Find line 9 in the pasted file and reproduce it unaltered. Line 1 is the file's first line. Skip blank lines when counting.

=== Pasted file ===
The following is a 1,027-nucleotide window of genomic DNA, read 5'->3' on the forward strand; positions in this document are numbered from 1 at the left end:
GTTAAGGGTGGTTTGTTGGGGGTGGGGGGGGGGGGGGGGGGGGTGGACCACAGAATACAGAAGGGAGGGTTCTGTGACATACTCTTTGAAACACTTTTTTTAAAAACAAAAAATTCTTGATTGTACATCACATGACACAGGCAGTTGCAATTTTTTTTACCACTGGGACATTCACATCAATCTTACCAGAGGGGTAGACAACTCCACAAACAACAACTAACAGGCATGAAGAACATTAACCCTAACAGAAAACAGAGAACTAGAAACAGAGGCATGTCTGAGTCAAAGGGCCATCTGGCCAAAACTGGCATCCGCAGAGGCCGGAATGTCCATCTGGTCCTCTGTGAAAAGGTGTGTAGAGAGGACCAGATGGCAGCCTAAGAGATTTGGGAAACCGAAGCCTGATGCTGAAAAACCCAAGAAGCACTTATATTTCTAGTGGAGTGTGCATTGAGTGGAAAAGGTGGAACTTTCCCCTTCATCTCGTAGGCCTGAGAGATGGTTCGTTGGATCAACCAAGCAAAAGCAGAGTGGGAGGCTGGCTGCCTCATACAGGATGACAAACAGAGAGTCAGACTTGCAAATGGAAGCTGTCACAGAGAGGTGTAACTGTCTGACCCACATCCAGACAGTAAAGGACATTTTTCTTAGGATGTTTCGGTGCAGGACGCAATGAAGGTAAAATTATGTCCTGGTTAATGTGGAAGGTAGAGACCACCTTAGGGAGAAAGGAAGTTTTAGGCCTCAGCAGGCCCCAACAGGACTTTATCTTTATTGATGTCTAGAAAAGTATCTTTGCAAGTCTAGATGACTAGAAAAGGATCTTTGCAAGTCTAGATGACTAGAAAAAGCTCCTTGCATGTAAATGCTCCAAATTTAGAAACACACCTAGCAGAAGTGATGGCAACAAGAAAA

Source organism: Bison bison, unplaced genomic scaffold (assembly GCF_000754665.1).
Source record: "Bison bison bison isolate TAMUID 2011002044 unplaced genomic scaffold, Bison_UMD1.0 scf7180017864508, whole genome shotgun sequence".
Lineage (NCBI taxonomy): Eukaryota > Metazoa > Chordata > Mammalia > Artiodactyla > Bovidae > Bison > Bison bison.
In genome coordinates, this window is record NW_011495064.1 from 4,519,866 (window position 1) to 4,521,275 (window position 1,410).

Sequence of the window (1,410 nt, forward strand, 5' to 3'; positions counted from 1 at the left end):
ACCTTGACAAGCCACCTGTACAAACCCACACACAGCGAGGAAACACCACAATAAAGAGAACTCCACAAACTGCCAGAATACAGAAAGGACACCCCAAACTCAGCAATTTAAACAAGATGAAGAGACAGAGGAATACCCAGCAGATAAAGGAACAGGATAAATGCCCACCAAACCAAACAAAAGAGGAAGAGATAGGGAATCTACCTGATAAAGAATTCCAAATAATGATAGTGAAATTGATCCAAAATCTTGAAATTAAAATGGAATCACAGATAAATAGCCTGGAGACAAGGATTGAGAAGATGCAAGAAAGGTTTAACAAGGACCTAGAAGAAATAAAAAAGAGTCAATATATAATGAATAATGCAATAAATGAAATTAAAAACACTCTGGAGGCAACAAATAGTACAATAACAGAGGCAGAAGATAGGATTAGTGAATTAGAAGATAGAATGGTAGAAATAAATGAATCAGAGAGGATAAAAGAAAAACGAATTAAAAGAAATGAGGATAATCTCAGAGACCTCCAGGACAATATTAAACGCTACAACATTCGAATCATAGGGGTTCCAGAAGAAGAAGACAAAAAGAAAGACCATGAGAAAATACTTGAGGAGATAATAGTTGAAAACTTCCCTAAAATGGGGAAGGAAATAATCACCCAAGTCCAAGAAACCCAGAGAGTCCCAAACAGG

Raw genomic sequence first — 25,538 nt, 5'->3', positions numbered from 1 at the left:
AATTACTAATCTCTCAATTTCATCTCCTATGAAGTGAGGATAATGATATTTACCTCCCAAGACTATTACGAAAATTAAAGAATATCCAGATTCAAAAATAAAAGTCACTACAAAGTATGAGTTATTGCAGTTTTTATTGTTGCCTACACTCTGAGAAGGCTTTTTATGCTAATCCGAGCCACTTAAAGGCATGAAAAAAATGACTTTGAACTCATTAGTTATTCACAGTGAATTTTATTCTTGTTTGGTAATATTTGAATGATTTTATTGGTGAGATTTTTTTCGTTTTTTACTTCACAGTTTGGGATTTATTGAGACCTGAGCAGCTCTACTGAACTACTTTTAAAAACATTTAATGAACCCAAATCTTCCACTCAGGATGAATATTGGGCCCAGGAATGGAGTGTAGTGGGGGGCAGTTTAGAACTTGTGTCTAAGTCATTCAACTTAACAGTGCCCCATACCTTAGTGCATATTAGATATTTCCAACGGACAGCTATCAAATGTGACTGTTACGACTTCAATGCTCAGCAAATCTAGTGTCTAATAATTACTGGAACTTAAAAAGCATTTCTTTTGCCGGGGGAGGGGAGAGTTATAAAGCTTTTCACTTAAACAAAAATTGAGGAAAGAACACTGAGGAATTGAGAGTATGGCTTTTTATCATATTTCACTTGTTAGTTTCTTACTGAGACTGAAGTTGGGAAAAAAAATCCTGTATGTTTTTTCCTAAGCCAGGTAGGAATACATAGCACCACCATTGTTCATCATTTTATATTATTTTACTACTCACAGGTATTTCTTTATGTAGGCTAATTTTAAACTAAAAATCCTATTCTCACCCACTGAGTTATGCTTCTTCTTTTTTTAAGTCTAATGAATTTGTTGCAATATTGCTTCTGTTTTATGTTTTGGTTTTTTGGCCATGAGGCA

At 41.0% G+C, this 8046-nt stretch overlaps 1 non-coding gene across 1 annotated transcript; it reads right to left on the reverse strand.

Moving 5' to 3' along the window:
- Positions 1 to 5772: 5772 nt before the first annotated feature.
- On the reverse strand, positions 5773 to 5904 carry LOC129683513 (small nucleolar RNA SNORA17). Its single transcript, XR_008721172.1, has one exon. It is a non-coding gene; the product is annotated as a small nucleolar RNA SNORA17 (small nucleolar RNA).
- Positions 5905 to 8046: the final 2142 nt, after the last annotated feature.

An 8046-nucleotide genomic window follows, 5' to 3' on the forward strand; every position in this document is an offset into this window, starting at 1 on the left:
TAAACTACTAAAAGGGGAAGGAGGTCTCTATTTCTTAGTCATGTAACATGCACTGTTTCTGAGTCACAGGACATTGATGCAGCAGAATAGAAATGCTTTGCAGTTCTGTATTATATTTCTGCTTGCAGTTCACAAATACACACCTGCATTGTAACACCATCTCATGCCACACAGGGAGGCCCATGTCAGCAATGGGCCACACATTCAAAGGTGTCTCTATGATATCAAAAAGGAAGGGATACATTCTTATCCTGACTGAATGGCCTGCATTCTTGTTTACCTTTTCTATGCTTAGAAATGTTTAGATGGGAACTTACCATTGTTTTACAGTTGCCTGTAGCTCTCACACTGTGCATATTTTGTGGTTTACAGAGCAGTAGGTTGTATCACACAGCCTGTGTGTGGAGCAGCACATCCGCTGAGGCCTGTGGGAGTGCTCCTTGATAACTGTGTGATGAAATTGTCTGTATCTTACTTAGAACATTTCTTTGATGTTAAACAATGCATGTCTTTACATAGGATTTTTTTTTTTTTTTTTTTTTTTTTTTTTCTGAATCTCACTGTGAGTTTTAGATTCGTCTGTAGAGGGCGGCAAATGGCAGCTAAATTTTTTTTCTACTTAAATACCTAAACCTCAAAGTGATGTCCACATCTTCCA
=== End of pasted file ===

Raw genomic sequence first — 25,538 nt, 5'->3', positions numbered from 1 at the left: